In need of pest control

Maxim Lapierre specializes in a small handful of on-ice talents, and few of them involve scoring. Among his arsenal of skills are making faces, illegal hits, and the occasional flop.

He is a pest, a role widely despised, but one that’s been around the NHL for much longer than most fans would care to believe or acknowledge. The role of the pest differs from the enforcer in that his job is to agitate, and to become that annoying little rash on the skin of the opposition’s star players.

It’s a role that when executed properly can be very effective. Prime examples of the efficient but reasonably controlled breed of pest are Esa Tikkanen and Claude Lemieux, although Lemieux certainly had his share of cheap shots too. We can maybe throw Matthew Barnaby in there, but even he’s borderline. That’s what happens when you do your best Italian soccer impression, faking an injury before jumping the goalie.

So maybe finding examples of the irritating but gentler breed of pest isn’t so easy, and the dividing line has shades of gray. But the distinction is there when we consider the other, far more hated brand of pest.

There are pests who are more than just pests; they’re villains, and every good plot needs a villain. As deep as our hatred can run for the likes of Lapierre, Sean Avery, Jarko Ruttu, and Matt Cooke, we need them.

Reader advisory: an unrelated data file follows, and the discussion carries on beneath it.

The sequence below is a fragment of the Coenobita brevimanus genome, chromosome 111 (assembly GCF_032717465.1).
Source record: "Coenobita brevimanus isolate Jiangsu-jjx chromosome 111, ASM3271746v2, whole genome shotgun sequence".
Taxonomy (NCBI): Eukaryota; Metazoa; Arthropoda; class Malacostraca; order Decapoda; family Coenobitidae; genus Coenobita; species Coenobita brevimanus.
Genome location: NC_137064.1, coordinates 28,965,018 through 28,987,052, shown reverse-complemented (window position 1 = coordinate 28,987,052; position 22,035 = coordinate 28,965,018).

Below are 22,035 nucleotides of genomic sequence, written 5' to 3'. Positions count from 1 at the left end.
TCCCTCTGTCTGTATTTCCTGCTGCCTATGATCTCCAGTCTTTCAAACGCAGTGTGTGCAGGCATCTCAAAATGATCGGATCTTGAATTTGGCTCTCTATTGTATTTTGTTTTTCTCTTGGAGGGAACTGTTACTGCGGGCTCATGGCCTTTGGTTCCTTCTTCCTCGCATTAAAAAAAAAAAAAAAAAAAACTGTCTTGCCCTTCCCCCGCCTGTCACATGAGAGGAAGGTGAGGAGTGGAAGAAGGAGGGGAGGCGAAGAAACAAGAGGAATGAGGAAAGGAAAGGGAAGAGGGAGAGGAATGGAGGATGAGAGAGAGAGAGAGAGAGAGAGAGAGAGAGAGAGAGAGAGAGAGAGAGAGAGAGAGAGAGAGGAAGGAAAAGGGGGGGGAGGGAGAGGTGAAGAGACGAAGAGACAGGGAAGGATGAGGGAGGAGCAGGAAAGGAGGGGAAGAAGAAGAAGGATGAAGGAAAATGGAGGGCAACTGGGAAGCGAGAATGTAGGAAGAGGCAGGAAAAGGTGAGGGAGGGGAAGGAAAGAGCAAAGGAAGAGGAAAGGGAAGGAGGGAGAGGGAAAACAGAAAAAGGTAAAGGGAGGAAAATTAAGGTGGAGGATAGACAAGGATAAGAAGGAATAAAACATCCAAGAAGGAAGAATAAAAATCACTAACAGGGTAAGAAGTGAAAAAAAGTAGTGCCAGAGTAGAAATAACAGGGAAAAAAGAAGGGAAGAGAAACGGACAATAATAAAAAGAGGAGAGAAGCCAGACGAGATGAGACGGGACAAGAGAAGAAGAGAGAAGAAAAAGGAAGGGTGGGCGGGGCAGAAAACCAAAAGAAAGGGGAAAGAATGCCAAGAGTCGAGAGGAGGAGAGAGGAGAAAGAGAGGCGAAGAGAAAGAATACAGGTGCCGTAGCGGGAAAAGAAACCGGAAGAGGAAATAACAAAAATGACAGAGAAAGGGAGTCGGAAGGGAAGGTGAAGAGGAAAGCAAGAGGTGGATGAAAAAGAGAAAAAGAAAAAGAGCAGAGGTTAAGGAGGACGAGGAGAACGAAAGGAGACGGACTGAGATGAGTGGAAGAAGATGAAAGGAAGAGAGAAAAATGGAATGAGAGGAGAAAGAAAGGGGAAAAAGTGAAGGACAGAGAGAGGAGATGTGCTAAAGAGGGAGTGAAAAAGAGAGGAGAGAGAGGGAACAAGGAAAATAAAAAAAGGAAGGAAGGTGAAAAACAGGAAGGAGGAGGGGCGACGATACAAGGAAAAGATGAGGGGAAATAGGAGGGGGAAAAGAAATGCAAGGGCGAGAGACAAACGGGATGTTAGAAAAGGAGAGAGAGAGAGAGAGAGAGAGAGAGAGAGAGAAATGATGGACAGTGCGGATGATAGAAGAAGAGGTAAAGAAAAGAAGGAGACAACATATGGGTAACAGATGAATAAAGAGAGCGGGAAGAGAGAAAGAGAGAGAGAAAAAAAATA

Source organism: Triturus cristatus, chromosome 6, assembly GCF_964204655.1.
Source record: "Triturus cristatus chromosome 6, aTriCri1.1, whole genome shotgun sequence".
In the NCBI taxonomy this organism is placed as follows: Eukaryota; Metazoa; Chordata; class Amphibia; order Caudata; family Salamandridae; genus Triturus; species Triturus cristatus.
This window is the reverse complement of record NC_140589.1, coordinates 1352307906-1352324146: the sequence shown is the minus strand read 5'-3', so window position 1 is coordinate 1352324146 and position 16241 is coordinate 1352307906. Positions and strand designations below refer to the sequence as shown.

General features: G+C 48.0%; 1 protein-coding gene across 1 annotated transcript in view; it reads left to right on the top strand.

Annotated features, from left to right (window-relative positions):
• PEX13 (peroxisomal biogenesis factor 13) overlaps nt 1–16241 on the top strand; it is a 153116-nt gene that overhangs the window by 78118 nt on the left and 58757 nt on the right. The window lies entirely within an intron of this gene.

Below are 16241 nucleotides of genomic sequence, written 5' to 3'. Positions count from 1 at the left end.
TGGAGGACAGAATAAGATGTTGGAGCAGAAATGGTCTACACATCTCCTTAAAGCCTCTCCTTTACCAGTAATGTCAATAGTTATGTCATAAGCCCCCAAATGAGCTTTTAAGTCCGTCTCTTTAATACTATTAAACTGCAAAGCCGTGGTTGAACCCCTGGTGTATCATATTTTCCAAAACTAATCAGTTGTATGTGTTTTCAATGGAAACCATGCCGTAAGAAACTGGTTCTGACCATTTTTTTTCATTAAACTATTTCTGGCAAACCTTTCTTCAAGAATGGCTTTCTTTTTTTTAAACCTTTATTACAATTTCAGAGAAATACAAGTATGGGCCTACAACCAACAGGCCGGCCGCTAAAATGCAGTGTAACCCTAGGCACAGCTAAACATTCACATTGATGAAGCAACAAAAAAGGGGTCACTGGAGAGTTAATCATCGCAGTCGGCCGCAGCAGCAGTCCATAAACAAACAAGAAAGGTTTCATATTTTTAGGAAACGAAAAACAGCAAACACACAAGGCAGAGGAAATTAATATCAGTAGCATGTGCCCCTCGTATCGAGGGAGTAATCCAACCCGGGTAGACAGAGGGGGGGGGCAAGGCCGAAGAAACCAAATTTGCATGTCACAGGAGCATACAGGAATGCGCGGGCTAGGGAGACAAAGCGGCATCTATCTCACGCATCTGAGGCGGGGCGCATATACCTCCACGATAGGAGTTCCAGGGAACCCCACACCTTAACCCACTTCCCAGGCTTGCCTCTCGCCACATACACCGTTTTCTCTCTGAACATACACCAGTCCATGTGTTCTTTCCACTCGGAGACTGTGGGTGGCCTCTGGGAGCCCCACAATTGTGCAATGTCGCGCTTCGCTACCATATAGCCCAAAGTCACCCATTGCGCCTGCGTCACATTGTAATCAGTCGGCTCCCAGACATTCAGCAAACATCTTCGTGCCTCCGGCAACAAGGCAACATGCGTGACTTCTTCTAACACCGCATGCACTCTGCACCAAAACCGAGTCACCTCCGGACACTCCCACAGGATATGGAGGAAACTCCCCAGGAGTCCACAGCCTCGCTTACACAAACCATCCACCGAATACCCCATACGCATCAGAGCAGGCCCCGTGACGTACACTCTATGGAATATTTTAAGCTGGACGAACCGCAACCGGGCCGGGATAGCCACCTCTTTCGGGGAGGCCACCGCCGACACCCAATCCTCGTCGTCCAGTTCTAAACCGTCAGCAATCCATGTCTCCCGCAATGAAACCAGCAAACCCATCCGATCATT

We need them because we need conflict, and we want so badly for them to fail, and finally be set straight. The build-up to the conflict is long, yet so gratifying.

But this type of pest can go too far, and flirt with the line that separates being annoying from being cowardly. We’ve seen this repeatedly with Avery, whose all-star pest skills were on display again Sunday night.

The job of the pest is to be loathed by the opposing team, fans, media, and anyone else who wants to join in. It’s an elaborate act that requires a talented actor. The latest example of the act being taken too far may have come Tuesday night during Montreal’s win over Philadelphia, with Lapierre right where he belongs: at the centre of attention.

We’ll never know definitively what really went on at the bottom of that pile, but late in the game during a scrum Lapierre was on top of Flyers forward Scott Hartnell.

Hartnell said he was choked by Lapierre, and a denial from the Habs forward is no doubt forthcoming. There are many things that happen at the bottom of a pile that we don’t know about, and probably don’t want to know about, but certain lines just shouldn’t be crossed. If Hartnell’s accusation is true, this is clearly one of them.